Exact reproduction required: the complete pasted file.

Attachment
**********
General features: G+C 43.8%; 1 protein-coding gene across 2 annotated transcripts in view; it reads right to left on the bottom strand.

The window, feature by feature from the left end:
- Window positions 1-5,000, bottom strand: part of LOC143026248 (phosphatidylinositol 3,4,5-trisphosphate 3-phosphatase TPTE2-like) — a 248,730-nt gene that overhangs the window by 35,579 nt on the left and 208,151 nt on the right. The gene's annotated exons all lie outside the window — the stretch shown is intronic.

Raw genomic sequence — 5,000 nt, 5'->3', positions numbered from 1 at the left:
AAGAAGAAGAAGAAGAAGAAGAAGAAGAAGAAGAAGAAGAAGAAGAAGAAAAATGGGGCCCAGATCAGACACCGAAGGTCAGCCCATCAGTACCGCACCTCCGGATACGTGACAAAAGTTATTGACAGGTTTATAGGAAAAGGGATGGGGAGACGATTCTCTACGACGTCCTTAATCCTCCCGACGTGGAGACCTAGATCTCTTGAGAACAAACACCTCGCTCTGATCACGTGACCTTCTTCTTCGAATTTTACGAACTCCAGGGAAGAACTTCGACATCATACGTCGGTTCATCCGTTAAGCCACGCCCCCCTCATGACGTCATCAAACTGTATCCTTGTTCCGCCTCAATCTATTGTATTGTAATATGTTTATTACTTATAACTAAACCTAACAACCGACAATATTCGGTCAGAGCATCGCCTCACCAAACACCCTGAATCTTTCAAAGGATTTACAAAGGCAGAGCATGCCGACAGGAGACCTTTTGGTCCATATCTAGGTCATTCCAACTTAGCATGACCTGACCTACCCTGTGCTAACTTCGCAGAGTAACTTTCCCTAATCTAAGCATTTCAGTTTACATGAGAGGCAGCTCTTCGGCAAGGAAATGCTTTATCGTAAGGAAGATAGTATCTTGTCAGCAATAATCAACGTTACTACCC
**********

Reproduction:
General features: G+C 43.8%; 1 protein-coding gene across 2 annotated transcripts in view; it reads right to left on the bottom strand.

The window, feature by feature from the left end:
- Window positions 1-5,000, bottom strand: part of LOC143026248 (phosphatidylinositol 3,4,5-trisphosphate 3-phosphatase TPTE2-like) — a 248,730-nt gene that overhangs the window by 35,579 nt on the left and 208,151 nt on the right. The gene's annotated exons all lie outside the window — the stretch shown is intronic.

Raw genomic sequence — 5,000 nt, 5'->3', positions numbered from 1 at the left:
AAGAAGAAGAAGAAGAAGAAGAAGAAGAAGAAGAAGAAGAAGAAGAAGAAAAATGGGGCCCAGATCAGACACCGAAGGTCAGCCCATCAGTACCGCACCTCCGGATACGTGACAAAAGTTATTGACAGGTTTATAGGAAAAGGGATGGGGAGACGATTCTCTACGACGTCCTTAATCCTCCCGACGTGGAGACCTAGATCTCTTGAGAACAAACACCTCGCTCTGATCACGTGACCTTCTTCTTCGAATTTTACGAACTCCAGGGAAGAACTTCGACATCATACGTCGGTTCATCCGTTAAGCCACGCCCCCCTCATGACGTCATCAAACTGTATCCTTGTTCCGCCTCAATCTATTGTATTGTAATATGTTTATTACTTATAACTAAACCTAACAACCGACAATATTCGGTCAGAGCATCGCCTCACCAAACACCCTGAATCTTTCAAAGGATTTACAAAGGCAGAGCATGCCGACAGGAGACCTTTTGGTCCATATCTAGGTCATTCCAACTTAGCATGACCTGACCTACCCTGTGCTAACTTCGCAGAGTAACTTTCCCTAATCTAAGCATTTCAGTTTACATGAGAGGCAGCTCTTCGGCAAGGAAATGCTTTATCGTAAGGAAGATAGTATCTTGTCAGCAATAATCAACGTTACTACCC